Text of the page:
Novak Djokovic, Roger Federer and Rafael Nadal have been absent from the title match at the ATP Finals for the past two years, replaced by younger rivals seeking to smash their monopoly.
Instead of the "Big Three," it was Dominic Thiem and Daniil Medvedev who took center stage at London's O2 Arena on Sunday, with Russia's Medvedev coming out on top.
But do the results at the season-ending tournament signal the end of an era for men's tennis or another false dawn for the chasing pack?
The demise of Djokovic and Nadal at the hands of younger rivals on a dramatic Saturday in London felt significant, and not just for the results themselves.
Austria's Thiem, 27, produced an astonishing comeback from 4-0 down in the deciding tie-break to beat world No. 1 Djokovic – after squandering four match points in the second-set tie-break.
Fourth-seed Medvedev did not let the loss of the first set to Nadal faze him, roaring back to end the Spaniard's record of 71 consecutive wins after winning the opening set.
But recent history shows the season-ending ATP Finals do not provide a reliable indicator of what is to come the following season.
Medvedev, 24, is the sixth different winner of the event in six years.
Since Andy Murray lifted the trophy in 2016, the champions have been Grigor Dimitrov, Alexander Zverev and Stefanos Tsitsipas, who can boast just one Grand Slam final appearance between them.
Indoor hard courts are Nadal's weakest surface while Djokovic has not played his best in London since a run of four titles in a row from 2012 to 2015.
Federer, absent this year with an injury, lifted the last of his six titles at the event in 2011.
Grand Slam dominance
The Grand Slams remain the ultimate prizes in tennis and the period of unprecedented dominance for the Big Three is far from over.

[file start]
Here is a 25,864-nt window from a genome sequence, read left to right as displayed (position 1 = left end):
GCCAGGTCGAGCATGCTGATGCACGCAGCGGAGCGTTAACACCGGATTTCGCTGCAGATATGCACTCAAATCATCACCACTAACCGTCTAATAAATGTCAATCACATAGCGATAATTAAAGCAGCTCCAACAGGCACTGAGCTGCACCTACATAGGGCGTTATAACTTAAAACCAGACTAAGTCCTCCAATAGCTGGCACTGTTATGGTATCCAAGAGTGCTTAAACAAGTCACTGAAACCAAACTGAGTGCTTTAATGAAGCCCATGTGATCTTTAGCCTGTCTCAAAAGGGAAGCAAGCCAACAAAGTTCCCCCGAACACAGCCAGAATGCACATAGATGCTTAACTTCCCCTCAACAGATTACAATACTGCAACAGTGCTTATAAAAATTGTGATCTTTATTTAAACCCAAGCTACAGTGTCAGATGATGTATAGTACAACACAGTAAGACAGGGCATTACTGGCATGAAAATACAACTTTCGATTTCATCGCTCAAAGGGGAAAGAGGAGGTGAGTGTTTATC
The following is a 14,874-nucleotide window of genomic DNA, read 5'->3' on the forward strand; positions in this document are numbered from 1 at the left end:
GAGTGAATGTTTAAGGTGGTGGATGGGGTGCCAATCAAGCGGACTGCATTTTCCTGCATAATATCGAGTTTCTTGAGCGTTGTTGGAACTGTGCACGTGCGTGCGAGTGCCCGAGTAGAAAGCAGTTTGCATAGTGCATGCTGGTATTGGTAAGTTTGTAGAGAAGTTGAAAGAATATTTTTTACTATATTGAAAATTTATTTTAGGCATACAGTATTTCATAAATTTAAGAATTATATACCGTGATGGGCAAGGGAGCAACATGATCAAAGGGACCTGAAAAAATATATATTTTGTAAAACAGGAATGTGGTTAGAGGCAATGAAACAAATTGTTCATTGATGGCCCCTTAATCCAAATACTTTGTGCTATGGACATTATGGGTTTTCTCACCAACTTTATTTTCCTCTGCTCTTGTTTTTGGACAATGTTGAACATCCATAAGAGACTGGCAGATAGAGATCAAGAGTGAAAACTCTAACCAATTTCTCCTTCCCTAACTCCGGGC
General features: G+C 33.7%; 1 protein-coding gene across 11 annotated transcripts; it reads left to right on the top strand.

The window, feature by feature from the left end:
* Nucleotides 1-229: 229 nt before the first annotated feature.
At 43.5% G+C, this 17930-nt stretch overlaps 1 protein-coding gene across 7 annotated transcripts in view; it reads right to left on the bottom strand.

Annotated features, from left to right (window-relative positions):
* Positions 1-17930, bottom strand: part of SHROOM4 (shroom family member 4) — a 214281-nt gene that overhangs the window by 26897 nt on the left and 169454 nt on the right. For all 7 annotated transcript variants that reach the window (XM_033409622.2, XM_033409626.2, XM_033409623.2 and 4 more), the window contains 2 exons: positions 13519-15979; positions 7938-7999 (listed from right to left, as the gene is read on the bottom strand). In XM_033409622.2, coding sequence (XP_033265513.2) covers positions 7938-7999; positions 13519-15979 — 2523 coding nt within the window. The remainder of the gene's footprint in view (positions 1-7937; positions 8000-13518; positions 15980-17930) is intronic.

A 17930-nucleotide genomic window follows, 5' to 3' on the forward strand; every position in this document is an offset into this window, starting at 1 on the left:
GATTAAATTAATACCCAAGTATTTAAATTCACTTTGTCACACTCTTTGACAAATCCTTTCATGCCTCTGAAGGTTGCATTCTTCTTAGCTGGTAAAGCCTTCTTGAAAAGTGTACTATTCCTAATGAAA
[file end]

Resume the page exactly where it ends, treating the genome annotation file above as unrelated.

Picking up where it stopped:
They have won an astonishing 56 of the past 67 majors between them, including 14 of the last 15.
Thiem finally broke the stranglehold by winning this year's U.S. Open, but Nadal and Federer did not take part and Djokovic was the clear favorite until his disqualification.
Nadal has just won a 13th French Open title without dropping a set, and he and Djokovic especially will still be the strong favorites going into 2021.
The Spanish veteran issued a chilling warning to the young pretenders after his defeat to Medvedev in London.
"My motivation has been always the same," he said. "Next year is going to be an important year. I hope to be ready to fight for the things that I want to fight (for)."
Pundits have predicted a changing of the guard many times over the past few years, but such predictions have always proved premature.
It is impossible to delay the inevitable of course – Federer will be 40 next year and has missed almost the whole 2020 season following two knee operations.
Nadal is 34 and Djokovic is 33, and both can be shakier in the big moments than they once were.
Thiem, Medvedev, Zverev and Tsitsipas have had more success against the Big Three than the generations before them, and an even younger generation is making waves.
But, with Federer and Nadal tied on 20 Slams and Djokovic three behind, the three dominant players of the past 15 years are playing for history and hugely motivated to achieve more.
Medvedev, who reached the 2019 U.S. Open final, where he lost to Nadal, welcomed the rise of the young guns.
"I think it's super for tennis," he said. "We are starting to get to take our marks. Dominic won his first Slam, playing unbelievable tennis right now."
But ATP Finals runner-up Thiem believes it is too soon to discount the old guard, predicting "exciting times" ahead.
"We proved that we can play with the legends, that we can also beat them, that we can also win the biggest tournaments," he said.
"I think in the next few years the Big Three still will play for every big title, but I guess there's still going to be a time when those guys retire, I don't know, in three, four, five years. And then I guess we will be the favorites for all the big titles," he said.
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